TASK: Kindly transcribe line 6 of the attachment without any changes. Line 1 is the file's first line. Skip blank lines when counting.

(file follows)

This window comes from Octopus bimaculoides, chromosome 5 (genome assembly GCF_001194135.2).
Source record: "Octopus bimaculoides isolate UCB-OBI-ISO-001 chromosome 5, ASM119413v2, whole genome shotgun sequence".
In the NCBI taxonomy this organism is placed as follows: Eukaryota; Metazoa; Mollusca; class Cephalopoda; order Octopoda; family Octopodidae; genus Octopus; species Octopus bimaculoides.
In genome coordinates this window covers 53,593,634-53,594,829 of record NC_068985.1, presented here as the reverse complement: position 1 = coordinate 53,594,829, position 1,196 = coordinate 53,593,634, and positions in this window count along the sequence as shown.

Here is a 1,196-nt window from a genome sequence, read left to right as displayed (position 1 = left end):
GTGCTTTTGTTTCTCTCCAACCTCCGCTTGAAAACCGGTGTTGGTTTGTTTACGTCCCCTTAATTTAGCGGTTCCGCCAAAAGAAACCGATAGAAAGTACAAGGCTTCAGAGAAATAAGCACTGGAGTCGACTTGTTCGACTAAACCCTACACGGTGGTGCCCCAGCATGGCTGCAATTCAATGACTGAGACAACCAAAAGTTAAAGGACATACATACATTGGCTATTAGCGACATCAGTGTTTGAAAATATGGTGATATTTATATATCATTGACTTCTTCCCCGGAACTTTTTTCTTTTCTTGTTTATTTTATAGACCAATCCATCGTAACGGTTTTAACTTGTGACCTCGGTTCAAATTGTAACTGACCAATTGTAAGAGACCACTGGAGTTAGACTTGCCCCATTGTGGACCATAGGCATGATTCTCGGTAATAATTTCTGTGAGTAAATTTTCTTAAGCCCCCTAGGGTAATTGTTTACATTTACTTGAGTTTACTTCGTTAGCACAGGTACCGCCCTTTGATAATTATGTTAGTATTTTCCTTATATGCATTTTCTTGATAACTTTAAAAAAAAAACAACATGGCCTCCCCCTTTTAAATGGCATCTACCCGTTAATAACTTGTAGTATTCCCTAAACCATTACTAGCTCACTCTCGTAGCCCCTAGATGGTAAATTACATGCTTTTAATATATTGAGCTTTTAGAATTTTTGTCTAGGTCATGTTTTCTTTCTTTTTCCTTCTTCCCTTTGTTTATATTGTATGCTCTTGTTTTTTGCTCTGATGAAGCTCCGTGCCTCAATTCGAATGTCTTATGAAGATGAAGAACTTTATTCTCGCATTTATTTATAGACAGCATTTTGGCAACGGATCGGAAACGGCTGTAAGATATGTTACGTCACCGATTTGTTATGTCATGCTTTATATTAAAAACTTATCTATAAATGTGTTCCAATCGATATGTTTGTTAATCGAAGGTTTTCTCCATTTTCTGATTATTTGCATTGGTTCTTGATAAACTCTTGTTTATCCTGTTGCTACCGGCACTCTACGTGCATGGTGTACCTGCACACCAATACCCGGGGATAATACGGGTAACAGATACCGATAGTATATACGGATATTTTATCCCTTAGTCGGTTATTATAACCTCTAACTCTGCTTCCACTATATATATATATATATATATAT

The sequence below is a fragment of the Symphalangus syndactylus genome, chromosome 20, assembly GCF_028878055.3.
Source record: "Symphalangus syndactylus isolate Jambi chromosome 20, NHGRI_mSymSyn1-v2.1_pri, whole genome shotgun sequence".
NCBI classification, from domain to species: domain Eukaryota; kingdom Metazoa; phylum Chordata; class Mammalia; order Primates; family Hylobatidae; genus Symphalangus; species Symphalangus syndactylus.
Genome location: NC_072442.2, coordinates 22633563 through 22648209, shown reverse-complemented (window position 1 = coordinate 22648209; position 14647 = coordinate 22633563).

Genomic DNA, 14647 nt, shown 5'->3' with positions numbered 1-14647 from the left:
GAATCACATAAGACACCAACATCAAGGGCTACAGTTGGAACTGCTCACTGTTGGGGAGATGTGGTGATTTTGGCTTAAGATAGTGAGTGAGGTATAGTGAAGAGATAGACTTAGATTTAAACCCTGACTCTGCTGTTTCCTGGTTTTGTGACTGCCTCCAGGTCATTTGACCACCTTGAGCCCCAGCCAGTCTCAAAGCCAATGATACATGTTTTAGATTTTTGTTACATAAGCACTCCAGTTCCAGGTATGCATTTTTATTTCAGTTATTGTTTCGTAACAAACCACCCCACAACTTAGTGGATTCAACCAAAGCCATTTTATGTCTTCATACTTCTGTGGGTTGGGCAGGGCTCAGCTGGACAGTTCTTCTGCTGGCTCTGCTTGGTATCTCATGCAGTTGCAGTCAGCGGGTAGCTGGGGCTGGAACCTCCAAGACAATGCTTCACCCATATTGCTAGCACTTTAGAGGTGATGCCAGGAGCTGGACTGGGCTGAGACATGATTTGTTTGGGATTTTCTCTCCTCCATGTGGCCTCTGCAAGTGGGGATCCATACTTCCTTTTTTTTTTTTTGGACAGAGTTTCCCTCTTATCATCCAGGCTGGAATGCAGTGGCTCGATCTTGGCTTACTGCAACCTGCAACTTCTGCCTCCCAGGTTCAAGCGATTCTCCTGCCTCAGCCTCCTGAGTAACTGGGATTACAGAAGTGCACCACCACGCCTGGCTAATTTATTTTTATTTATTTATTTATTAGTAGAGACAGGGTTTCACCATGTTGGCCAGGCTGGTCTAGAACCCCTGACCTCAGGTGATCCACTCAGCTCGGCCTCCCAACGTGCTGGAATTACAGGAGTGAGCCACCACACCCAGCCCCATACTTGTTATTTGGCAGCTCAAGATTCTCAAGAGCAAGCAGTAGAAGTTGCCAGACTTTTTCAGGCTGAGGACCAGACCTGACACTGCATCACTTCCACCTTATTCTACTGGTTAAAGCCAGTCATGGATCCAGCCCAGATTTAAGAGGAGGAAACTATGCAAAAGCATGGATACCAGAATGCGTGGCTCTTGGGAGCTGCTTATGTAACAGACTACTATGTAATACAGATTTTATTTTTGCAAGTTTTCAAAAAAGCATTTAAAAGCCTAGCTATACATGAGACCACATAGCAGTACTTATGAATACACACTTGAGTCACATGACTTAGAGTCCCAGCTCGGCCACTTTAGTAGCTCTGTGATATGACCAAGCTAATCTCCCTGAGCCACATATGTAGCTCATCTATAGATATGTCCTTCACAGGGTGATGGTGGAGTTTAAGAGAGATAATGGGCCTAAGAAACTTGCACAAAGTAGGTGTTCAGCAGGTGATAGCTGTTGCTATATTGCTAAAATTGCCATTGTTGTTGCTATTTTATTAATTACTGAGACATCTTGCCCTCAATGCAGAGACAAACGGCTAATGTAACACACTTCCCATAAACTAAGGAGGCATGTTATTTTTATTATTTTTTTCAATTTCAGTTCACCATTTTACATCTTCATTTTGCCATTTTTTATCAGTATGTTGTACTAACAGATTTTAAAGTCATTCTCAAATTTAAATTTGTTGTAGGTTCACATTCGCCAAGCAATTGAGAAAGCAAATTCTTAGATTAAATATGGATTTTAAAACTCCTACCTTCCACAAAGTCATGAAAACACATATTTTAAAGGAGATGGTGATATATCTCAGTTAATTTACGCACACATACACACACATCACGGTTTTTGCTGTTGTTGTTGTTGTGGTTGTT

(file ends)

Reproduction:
GTGCTTTTGTTTCTCTCCAACCTCCGCTTGAAAACCGGTGTTGGTTTGTTTACGTCCCCTTAATTTAGCGGTTCCGCCAAAAGAAACCGATAGAAAGTACAAGGCTTCAGAGAAATAAGCACTGGAGTCGACTTGTTCGACTAAACCCTACACGGTGGTGCCCCAGCATGGCTGCAATTCAATGACTGAGACAACCAAAAGTTAAAGGACATACATACATTGGCTATTAGCGACATCAGTGTTTGAAAATATGGTGATATTTATATATCATTGACTTCTTCCCCGGAACTTTTTTCTTTTCTTGTTTATTTTATAGACCAATCCATCGTAACGGTTTTAACTTGTGACCTCGGTTCAAATTGTAACTGACCAATTGTAAGAGACCACTGGAGTTAGACTTGCCCCATTGTGGACCATAGGCATGATTCTCGGTAATAATTTCTGTGAGTAAATTTTCTTAAGCCCCCTAGGGTAATTGTTTACATTTACTTGAGTTTACTTCGTTAGCACAGGTACCGCCCTTTGATAATTATGTTAGTATTTTCCTTATATGCATTTTCTTGATAACTTTAAAAAAAAAACAACATGGCCTCCCCCTTTTAAATGGCATCTACCCGTTAATAACTTGTAGTATTCCCTAAACCATTACTAGCTCACTCTCGTAGCCCCTAGATGGTAAATTACATGCTTTTAATATATTGAGCTTTTAGAATTTTTGTCTAGGTCATGTTTTCTTTCTTTTTCCTTCTTCCCTTTGTTTATATTGTATGCTCTTGTTTTTTGCTCTGATGAAGCTCCGTGCCTCAATTCGAATGTCTTATGAAGATGAAGAACTTTATTCTCGCATTTATTTATAGACAGCATTTTGGCAACGGATCGGAAACGGCTGTAAGATATGTTACGTCACCGATTTGTTATGTCATGCTTTATATTAAAAACTTATCTATAAATGTGTTCCAATCGATATGTTTGTTAATCGAAGGTTTTCTCCATTTTCTGATTATTTGCATTGGTTCTTGATAAACTCTTGTTTATCCTGTTGCTACCGGCACTCTACGTGCATGGTGTACCTGCACACCAATACCCGGGGATAATACGGGTAACAGATACCGATAGTATATACGGATATTTTATCCCTTAGTCGGTTATTATAACCTCTAACTCTGCTTCCACTATATATATATATATATATATAT